One of the biggest hits of the past 12 months has been Call of Duty 4. Here, we talk to developer Infinity Ward’s Mark Rubin on the game’s success, the studio’s independent - yet publisher-owned - nature, its attitude to proprietary tech, and the horrors of Modern Warfare…
Call of Duty 4 has been a massive commercial and critical success, were you surprised by this?
Yes we were. We were very surprised actually. During development we realised we had a game that we felt would be extremely fun for everyone, that it was extremely intense and our best work to date. Now that’s one thing, when you’re making a game and you are proud of what you’re working on. But to have it actually be game of the year on like every publication, and have sales go through the roof, and to have community members and journalists raving about it like they do other addictive games; this is something where gamers' wives hate them now because they’re constantly playing, and to us that’s huge.
To take this a step further, one of the things we’ve seen is that people outside of the industry, outside of what you’d consider ‘normal’ gamers, are actually getting into this a lot, including quite a number of celebrities. We’ve had celebrities go on to talk shows, like on the Conan O’Brien show, and say ‘Yeah I love Call of Duty 4, I play it all the time’. And we had no idea any of this was happening. So basically we’re hitting mainstream people outside of what you’d consider the general gaming industry, and they’re becoming huge fans, and that’s a big thing. And it was a tough year, not an easy year to come out, 2007 had a lot of big games. So yeah, we’re ecstatic and surprised at the same time.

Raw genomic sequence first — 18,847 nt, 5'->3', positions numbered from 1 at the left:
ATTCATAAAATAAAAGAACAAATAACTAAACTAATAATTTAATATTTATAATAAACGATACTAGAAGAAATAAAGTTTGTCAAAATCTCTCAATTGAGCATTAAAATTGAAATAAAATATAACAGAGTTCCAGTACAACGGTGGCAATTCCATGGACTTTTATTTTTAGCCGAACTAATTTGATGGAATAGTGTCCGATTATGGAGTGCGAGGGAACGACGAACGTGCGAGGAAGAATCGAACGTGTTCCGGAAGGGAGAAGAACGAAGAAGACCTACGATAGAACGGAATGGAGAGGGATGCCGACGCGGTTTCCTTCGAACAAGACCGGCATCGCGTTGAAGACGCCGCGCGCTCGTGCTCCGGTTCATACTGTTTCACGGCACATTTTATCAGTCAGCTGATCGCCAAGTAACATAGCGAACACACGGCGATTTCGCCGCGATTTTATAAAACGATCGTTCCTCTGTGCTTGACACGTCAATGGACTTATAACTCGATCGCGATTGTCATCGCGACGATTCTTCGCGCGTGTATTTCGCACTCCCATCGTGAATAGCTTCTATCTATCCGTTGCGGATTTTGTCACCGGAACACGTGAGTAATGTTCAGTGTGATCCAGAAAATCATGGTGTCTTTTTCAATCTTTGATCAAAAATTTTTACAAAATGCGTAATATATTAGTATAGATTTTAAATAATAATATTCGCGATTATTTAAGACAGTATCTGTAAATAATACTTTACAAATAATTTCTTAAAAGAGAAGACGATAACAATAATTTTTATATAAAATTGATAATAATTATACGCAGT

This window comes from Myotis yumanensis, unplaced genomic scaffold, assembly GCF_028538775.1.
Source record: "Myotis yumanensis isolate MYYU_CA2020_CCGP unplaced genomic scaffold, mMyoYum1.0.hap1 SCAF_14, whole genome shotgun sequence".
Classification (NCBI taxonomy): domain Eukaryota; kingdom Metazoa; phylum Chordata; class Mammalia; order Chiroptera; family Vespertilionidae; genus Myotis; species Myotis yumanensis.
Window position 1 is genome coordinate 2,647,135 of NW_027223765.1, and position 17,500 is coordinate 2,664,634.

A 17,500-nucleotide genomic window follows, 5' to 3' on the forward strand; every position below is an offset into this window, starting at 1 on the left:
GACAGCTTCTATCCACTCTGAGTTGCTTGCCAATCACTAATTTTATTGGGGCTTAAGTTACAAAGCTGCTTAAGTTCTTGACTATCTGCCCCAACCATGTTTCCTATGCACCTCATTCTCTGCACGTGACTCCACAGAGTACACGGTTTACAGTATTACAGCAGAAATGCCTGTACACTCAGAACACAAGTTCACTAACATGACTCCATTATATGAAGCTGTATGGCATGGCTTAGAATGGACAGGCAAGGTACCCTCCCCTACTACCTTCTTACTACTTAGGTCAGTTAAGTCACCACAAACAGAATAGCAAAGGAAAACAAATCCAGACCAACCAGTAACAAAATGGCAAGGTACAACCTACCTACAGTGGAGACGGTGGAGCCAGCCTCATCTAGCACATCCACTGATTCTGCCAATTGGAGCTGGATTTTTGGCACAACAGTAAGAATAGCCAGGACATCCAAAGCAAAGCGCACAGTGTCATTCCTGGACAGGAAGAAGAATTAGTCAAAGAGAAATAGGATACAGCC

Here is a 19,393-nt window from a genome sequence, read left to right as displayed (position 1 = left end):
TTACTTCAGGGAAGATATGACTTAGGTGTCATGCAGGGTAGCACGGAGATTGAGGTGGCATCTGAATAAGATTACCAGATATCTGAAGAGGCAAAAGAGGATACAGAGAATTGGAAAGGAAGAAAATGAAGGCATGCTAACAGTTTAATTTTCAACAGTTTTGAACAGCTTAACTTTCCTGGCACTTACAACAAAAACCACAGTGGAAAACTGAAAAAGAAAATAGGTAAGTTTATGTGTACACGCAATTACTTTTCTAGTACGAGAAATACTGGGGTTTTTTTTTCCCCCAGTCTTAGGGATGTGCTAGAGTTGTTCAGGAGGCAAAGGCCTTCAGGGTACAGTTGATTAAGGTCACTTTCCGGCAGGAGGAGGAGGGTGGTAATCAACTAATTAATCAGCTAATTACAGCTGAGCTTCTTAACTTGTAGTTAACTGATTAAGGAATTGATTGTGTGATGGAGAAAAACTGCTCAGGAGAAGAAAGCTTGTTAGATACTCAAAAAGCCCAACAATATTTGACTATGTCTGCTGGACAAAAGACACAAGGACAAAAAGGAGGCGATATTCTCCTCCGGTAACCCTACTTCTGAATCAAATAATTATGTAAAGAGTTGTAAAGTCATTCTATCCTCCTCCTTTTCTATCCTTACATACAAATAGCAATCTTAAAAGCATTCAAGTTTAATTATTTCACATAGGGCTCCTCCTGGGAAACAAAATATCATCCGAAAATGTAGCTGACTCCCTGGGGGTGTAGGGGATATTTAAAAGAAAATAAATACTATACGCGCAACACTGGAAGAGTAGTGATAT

One of the things that struck me about the game was its hard-hitting storyline. What motivated your decision to focus on the horrors of war?
In this particular game we were allowed to create our own story because we didn’t have one already made up for us as we did in previous games. So we were really inspired to up the intensity and the extreme impact the game could have. We are a really intense group in the studio, and we wanted to bring that intensity to the gameplay, and bring some hard hitting and high impact scenes in the game. There are moments in the game where you are just shocked, you’re holding the controller and asking yourself ‘did that really happen? That never happens, you can’t kill me!’